Does that make your head spin too? 

As someone who has effectively made a career out of teaching people to separate relevant from irrelevant information and to work through dense pieces of text more efficiently, I find this type of over-complication unspeakably frustrating.

In fact, I sometimes wish I could just crash through the computer, grab people by the shoulders, and tell them that there’s an easier way to do things. 

Unfortunately, even I can’t violate the laws of physics. I do, however, have this blog, which allows me to unapologetically simplify things as follows: 

Logically, what is one of twenty-two official languages of India? Sanskrit. 

So Sanskrit, the subject, must be placed immediately after the comma. 

That eliminates everything except (D) and (E).

(E) is a fragment because it substitutes the gerund being for a conjugated verb, eliminating that option. Besides, the presence of the word being almost always signals a wrong answer.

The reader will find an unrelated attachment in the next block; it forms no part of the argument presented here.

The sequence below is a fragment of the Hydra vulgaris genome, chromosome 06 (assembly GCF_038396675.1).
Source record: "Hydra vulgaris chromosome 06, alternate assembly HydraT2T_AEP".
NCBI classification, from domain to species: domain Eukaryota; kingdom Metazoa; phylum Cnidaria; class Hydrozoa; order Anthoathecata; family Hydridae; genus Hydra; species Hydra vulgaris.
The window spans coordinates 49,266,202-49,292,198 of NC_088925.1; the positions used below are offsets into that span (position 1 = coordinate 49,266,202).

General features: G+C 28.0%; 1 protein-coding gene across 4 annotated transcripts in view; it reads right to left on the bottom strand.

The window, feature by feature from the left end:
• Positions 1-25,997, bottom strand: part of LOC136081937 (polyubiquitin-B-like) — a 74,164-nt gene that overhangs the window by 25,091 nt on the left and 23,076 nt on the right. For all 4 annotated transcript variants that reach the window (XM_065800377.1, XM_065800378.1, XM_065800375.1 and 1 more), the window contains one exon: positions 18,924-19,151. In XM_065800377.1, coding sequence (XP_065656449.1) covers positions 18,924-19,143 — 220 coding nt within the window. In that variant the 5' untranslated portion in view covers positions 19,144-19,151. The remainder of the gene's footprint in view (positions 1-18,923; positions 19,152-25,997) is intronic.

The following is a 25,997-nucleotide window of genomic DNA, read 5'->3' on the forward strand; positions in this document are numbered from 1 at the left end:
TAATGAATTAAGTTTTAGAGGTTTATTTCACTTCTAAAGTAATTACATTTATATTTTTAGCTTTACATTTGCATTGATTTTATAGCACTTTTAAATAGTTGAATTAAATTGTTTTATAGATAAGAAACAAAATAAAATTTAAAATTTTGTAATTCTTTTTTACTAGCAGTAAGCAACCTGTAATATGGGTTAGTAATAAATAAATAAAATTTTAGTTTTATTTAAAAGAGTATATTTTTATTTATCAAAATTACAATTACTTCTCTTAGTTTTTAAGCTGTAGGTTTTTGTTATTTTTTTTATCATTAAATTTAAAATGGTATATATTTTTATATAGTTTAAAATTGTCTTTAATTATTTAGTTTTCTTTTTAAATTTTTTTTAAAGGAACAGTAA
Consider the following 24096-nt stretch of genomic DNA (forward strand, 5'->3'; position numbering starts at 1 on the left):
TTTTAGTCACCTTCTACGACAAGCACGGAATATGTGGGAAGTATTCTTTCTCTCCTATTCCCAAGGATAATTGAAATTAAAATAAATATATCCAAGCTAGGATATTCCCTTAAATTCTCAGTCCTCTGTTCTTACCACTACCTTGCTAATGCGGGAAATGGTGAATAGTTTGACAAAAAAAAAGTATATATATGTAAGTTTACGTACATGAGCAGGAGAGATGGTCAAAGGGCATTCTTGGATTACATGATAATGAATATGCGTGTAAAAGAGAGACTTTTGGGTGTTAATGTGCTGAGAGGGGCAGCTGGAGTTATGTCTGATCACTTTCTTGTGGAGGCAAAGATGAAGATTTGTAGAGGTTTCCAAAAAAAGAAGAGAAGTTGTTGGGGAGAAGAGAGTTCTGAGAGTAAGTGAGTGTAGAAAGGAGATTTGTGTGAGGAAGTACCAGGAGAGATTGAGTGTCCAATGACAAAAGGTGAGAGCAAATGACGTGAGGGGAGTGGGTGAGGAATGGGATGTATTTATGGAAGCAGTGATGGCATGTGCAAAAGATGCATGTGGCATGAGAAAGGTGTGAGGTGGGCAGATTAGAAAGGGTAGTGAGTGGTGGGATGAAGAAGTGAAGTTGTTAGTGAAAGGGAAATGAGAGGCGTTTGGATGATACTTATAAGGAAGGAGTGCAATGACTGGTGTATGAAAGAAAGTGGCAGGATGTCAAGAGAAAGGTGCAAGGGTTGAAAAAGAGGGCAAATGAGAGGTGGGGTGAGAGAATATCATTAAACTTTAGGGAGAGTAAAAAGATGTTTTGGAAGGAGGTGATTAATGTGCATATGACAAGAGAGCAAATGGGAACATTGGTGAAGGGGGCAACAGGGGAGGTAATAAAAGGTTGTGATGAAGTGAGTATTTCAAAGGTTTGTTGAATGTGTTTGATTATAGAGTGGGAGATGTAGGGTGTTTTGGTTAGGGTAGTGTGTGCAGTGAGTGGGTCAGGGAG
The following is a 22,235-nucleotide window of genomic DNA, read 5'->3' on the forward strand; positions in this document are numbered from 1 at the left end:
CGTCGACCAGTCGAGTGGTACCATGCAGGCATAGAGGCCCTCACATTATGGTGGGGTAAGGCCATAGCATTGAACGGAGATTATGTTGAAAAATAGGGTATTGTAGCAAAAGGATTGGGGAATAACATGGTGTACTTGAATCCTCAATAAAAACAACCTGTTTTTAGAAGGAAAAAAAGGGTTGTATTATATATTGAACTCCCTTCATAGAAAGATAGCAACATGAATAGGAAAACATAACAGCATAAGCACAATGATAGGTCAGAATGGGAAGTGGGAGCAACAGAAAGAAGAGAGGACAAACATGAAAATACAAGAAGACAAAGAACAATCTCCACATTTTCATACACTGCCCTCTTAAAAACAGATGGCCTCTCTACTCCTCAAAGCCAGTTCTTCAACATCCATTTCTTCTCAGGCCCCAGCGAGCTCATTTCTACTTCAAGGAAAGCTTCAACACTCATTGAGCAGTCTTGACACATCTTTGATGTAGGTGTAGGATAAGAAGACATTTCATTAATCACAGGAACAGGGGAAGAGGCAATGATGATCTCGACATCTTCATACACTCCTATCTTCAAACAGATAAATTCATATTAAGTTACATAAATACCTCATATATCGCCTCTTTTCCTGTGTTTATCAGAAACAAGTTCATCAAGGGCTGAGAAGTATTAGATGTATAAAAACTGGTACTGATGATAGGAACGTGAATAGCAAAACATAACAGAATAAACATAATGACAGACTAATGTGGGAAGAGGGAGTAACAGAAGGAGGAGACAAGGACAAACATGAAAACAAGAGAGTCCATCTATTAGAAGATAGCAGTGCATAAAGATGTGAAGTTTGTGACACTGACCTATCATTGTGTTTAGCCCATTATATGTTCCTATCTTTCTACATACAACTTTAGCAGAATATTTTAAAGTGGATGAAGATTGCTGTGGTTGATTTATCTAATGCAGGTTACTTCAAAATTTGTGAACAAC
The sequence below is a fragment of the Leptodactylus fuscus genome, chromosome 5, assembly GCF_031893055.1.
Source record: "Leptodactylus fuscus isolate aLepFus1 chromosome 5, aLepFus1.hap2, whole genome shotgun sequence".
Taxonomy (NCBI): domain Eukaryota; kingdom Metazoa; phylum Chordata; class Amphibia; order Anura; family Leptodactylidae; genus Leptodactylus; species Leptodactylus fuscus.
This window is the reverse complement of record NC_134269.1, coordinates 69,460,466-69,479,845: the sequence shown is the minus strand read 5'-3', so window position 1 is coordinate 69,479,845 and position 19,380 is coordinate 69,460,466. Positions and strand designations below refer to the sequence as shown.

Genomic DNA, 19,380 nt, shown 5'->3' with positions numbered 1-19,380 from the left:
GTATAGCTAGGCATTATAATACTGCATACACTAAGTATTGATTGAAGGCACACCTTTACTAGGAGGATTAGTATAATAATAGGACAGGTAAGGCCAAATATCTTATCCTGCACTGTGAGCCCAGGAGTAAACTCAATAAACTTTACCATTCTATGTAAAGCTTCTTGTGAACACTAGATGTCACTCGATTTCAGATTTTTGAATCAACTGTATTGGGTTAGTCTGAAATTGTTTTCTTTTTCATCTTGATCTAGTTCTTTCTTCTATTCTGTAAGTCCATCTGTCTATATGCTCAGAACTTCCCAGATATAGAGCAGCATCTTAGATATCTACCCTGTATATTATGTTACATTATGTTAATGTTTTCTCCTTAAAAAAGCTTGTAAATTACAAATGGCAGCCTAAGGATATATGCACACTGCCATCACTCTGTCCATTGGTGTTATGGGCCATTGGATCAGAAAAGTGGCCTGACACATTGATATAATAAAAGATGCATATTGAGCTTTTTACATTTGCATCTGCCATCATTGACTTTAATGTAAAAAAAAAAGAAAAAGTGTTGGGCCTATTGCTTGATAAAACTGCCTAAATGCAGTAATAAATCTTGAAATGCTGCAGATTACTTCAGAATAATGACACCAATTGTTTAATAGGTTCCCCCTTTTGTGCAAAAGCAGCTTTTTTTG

So (D) is the answer. Done. 

For the record, the rule is that modifiers must be placed as close as possible to the nouns or phrases they modify.

When a sentence opens with an introductory phrase that describes but does not name the subject, the subject must be placed immediately afterward. If the subject is not placed immediately afterward, a dangling modifier is created. 

The original version of the sentence above contains a dangling modifier because many Hindu ceremonies is clearly not one of the twenty-two official languages of India.

If you want to get more technical, an introductory phrase can take the form of a participial phrase, with either a present or a past participle: